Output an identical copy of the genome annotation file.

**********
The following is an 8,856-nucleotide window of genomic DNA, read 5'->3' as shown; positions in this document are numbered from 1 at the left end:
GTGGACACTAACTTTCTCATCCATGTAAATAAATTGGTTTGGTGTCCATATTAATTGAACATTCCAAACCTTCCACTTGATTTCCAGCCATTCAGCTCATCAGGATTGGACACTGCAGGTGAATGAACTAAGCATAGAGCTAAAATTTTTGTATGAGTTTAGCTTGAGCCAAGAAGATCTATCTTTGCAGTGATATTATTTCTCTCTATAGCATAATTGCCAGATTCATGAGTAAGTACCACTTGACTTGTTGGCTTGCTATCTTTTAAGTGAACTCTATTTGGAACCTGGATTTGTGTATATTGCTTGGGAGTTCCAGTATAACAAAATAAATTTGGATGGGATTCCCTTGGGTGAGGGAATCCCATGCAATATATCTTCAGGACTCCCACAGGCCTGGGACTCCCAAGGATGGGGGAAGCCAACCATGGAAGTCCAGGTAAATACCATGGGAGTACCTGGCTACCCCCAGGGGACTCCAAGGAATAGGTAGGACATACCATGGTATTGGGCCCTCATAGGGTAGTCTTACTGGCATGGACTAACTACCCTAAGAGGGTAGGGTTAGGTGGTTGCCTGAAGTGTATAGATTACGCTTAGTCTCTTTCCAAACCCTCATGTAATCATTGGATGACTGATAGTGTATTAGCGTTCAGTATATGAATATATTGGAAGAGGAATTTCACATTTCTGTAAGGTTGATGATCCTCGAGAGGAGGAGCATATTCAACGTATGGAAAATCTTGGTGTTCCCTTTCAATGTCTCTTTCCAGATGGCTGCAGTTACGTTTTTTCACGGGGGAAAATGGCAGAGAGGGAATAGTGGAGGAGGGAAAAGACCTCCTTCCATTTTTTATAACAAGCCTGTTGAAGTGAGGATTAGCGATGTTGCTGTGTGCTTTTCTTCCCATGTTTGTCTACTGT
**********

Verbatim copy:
The following is an 8,856-nucleotide window of genomic DNA, read 5'->3' as shown; positions in this document are numbered from 1 at the left end:
GTGGACACTAACTTTCTCATCCATGTAAATAAATTGGTTTGGTGTCCATATTAATTGAACATTCCAAACCTTCCACTTGATTTCCAGCCATTCAGCTCATCAGGATTGGACACTGCAGGTGAATGAACTAAGCATAGAGCTAAAATTTTTGTATGAGTTTAGCTTGAGCCAAGAAGATCTATCTTTGCAGTGATATTATTTCTCTCTATAGCATAATTGCCAGATTCATGAGTAAGTACCACTTGACTTGTTGGCTTGCTATCTTTTAAGTGAACTCTATTTGGAACCTGGATTTGTGTATATTGCTTGGGAGTTCCAGTATAACAAAATAAATTTGGATGGGATTCCCTTGGGTGAGGGAATCCCATGCAATATATCTTCAGGACTCCCACAGGCCTGGGACTCCCAAGGATGGGGGAAGCCAACCATGGAAGTCCAGGTAAATACCATGGGAGTACCTGGCTACCCCCAGGGGACTCCAAGGAATAGGTAGGACATACCATGGTATTGGGCCCTCATAGGGTAGTCTTACTGGCATGGACTAACTACCCTAAGAGGGTAGGGTTAGGTGGTTGCCTGAAGTGTATAGATTACGCTTAGTCTCTTTCCAAACCCTCATGTAATCATTGGATGACTGATAGTGTATTAGCGTTCAGTATATGAATATATTGGAAGAGGAATTTCACATTTCTGTAAGGTTGATGATCCTCGAGAGGAGGAGCATATTCAACGTATGGAAAATCTTGGTGTTCCCTTTCAATGTCTCTTTCCAGATGGCTGCAGTTACGTTTTTTCACGGGGGAAAATGGCAGAGAGGGAATAGTGGAGGAGGGAAAAGACCTCCTTCCATTTTTTATAACAAGCCTGTTGAAGTGAGGATTAGCGATGTTGCTGTGTGCTTTTCTTCCCATGTTTGTCTACTGT